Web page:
In order to participate in CalTeach, you need to have coursework in science, mathematics, or engineering and an interest in exploring the idea of pursuing a career in teaching science or mathematics at the 7-12 level.
To begin the CalTeach program, you typically start with a CaT 1 course (ED3A or ED4A). These are introductory courses with a field placement at a local school.
If you have already taken a CaT 1 course and are interested in pursuing a career in teaching further, you should sign up for a CaT 2 course (ED130 or ED131). If you are a transfer student or an upperclassman, it is possible to take a CaT 2 course without having taken a CaT 1 course.
You may also want to consider the Minor in Science and Mathematics Education.
Yes. You are welcome to enroll in the introductory courses, CaT 1 or CaT 2, to learn more about science and mathematics education and explore the idea of a teaching career.
You will need to complete a teacher credential program in order to get a teaching credential. There are many different options available, including the Teacher Education Program here at UCSB. For more information about that program click here.
YES. California and other states across the country have a shortage of credentialed teachers of science and mathematics in grades 7-12. Many of California's teachers are expected to retire in the next decade. As a result, newly credentialed science and mathematics teachers are sought after by districts across California.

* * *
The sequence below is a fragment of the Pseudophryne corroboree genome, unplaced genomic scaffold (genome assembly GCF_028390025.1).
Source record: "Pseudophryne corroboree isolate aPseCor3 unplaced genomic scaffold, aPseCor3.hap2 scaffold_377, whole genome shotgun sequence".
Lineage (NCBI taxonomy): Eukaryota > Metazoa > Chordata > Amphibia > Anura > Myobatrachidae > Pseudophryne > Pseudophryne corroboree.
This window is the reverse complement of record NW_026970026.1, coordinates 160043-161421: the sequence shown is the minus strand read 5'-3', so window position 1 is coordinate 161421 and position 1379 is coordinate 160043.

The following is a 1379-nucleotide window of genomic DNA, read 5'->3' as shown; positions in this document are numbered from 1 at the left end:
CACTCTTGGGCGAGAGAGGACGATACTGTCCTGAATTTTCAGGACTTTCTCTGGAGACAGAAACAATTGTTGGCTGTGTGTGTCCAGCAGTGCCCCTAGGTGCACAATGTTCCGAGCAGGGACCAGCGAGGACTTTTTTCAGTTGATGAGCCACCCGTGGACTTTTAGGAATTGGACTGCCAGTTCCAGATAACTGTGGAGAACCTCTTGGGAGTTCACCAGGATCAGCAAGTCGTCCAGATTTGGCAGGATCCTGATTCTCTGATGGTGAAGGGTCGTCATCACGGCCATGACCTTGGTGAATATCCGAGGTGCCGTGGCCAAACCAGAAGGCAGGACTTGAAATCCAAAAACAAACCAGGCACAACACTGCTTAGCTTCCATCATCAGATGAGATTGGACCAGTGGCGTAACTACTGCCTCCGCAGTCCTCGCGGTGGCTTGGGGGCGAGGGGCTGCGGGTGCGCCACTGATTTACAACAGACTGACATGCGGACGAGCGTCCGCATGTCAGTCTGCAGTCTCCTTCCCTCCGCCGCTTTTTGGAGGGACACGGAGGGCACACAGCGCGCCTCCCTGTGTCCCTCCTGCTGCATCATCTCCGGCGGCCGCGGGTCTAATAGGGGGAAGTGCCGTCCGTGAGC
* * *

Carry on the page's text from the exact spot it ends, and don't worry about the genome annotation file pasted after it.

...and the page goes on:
Salaries vary between school districts and generally are based on experience and college or professional development units completed beyond the bachelor's degree. Some districts pay bonuses for advanced degrees or extra duty. The 2008 National Education Association website lists the average beginning teachers salary in California as $37,645 and the overall salary average for California teachers as $59,345.
We are looking for the best and the brightest Science, Mathematics, and/or Engineering (undergraduate or graduate) students who are considering a career in teaching.
The CalTeach students are not enrolled in a graduate teacher education program. While they have expressed an interest in teaching, they have not necessarily made a commitment to pursue a teaching career. They will spend approximately 3-5 hours per week in your room observing your classroom practice, working with individuals or small groups of students, and possibly leading an activity or portion of a lesson.
As our program is rapidly growing, there may be a need to place more than one CalTeach student in a classroom. If this would be helpful for you and your students, feel free to contact us.